"In what ways do relationships with the landscape around us influence who we are, what we do, how we do it, and who we become?"
To bring a sense of adventure and passion to the world of teaching and learning; to support and nurture questioning and critical analysis of the ways in which schools, teachers, and students interact; and to provide opportunities for personal and community exploration of educational issues, ideas, and possibilities.
I believe that, as a result of political and media influence, schools have become ever-increasingly narrow in their attempt to define education and what it means to be a successful student.
Emphasis on curriculum standardization and the recent high stakes testing mandates are having a detrimental impact on teachers’ ability to engage students in meaningful learning experiences.
Hence, schools are moving further and further away from being educational organizations, and the role of teacher is becoming less professional, as decisions about the content and pedagogy in classrooms are being made at great distance from the classroom.
Therefore, I believe it is critical that teachers become more politically savvy and active in their role as change agents. It is our responsibility as educators to fight for democratic ideals, social justice, moral and ethical considerations, and equity for all students. Our future lies with how well we prepare students to become problem-solvers and advocates for civility and democracy. Remember, it is not so much what we do as teachers that matters most, it is what we are able to get students to do!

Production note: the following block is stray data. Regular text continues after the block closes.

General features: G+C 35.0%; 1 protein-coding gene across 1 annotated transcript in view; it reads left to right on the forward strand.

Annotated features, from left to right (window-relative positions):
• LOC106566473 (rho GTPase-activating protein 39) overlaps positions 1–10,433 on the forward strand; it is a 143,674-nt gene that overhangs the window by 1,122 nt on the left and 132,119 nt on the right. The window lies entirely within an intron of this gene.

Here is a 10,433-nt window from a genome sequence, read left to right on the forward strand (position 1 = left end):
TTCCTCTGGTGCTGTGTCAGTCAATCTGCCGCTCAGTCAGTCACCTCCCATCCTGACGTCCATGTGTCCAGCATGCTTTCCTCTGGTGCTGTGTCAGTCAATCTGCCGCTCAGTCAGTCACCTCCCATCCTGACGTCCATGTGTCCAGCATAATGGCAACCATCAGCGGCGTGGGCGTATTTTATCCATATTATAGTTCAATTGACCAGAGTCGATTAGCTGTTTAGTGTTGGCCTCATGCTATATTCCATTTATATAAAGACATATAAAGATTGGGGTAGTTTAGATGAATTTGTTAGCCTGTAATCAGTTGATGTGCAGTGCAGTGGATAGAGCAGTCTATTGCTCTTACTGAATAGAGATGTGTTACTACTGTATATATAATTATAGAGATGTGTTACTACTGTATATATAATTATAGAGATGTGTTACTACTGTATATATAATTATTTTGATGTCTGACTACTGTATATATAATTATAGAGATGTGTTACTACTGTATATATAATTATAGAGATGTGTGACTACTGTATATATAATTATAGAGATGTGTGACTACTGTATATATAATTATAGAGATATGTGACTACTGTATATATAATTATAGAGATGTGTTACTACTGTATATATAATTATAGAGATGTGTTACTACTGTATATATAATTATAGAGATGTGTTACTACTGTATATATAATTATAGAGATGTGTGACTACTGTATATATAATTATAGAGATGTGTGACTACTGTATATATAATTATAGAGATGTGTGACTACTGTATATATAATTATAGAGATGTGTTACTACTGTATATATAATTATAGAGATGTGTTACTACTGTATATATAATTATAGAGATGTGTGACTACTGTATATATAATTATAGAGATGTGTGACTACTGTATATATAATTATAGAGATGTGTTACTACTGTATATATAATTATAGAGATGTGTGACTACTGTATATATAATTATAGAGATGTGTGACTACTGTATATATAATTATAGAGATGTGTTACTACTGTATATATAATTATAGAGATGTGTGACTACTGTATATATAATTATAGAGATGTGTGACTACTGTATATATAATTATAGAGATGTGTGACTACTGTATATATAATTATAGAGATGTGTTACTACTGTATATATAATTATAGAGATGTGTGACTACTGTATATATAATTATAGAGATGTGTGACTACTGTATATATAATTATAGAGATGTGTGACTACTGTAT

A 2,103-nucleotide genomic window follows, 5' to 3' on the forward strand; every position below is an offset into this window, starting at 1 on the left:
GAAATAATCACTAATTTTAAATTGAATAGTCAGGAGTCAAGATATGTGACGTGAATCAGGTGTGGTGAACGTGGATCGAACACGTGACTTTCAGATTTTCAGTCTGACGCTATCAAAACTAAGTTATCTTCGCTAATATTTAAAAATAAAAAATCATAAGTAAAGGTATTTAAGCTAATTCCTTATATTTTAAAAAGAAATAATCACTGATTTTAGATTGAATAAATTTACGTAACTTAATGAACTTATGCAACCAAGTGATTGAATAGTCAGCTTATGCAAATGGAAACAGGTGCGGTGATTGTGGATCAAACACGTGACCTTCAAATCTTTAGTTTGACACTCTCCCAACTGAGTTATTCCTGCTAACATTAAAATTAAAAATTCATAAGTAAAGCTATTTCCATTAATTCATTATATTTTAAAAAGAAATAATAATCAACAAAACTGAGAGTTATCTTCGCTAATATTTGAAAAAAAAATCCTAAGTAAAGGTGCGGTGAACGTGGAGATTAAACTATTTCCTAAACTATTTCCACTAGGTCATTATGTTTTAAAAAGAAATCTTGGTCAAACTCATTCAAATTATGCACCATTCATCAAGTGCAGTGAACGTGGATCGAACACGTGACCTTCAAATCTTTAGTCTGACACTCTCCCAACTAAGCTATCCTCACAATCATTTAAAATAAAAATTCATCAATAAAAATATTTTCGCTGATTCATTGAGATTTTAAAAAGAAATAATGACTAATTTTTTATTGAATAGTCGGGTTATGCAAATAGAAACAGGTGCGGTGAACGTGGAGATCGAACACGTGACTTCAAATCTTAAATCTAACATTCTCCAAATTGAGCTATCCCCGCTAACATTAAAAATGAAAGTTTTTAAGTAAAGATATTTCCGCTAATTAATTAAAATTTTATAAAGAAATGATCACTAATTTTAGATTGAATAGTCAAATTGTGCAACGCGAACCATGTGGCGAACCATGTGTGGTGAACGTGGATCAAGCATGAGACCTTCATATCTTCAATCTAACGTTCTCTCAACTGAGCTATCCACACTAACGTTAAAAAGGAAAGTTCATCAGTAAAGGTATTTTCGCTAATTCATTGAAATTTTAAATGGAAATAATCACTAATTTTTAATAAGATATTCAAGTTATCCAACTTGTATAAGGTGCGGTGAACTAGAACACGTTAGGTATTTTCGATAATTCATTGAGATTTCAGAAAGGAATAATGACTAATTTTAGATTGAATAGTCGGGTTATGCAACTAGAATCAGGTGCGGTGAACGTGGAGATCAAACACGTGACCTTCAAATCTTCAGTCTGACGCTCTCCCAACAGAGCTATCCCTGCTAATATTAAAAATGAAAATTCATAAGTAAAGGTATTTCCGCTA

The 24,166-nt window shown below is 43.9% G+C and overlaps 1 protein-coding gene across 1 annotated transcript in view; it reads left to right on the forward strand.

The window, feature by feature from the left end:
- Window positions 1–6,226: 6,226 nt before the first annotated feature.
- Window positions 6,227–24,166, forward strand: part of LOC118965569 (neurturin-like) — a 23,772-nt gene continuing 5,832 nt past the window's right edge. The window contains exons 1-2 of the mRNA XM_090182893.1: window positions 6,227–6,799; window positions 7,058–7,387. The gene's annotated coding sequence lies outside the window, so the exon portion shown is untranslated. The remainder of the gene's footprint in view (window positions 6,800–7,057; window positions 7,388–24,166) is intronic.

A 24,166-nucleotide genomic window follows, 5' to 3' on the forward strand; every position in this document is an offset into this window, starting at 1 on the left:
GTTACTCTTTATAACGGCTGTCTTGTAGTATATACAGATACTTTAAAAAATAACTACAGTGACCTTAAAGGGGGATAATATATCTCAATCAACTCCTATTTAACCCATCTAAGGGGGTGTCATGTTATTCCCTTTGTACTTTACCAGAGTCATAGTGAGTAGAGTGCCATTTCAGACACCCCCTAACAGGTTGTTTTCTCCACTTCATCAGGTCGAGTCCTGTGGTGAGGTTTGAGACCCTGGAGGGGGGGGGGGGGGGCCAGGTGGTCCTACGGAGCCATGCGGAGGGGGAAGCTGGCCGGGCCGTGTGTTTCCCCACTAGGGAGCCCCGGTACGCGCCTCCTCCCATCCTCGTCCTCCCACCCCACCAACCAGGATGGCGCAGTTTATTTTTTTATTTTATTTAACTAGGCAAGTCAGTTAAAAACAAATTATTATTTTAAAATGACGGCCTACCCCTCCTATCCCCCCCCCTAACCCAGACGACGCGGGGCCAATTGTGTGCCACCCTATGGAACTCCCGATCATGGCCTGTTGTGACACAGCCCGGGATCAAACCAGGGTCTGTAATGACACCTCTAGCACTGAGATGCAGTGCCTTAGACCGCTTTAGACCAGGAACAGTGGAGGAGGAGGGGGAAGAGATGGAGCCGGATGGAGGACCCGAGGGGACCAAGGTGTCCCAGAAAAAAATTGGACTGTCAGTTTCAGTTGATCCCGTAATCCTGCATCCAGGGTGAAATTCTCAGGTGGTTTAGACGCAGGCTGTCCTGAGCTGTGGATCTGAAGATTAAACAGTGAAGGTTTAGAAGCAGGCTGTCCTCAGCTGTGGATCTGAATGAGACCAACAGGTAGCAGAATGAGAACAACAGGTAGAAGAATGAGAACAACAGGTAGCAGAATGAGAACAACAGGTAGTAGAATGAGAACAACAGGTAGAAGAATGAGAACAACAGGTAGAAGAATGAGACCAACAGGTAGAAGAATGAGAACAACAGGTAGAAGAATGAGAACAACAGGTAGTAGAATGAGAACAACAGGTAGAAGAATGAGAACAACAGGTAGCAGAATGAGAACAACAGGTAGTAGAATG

"Teaching has to do with releasing people to learn how to learn. It has to do with possibilities and personal discoveries, making connections, opening doors."
John Cassell '09, doctoral candidate, and Thomas Nelson, Curriculum and Instruction, had their article, "Exposing the effects of the 'invisible hand' of the neoliberal agenda on institutionalized education and the process of socio-cultural reproduction," accepted for publication with Interchange: A Quarterly Review of Education. They also had their chapter, "Control, choice and the fulfillment of fundamental human needs: William Glasser's humanistic vision of individual, classroom and school-wide positive behavioral support" published in the 2013 printing of the Handbook of Educational Theories, published by Information Age Publishing, Inc.
Ph.D. 1993 University Arizona
M.A. 1989 California State University, Sacramento
B.A. 1975 California State University, Northridge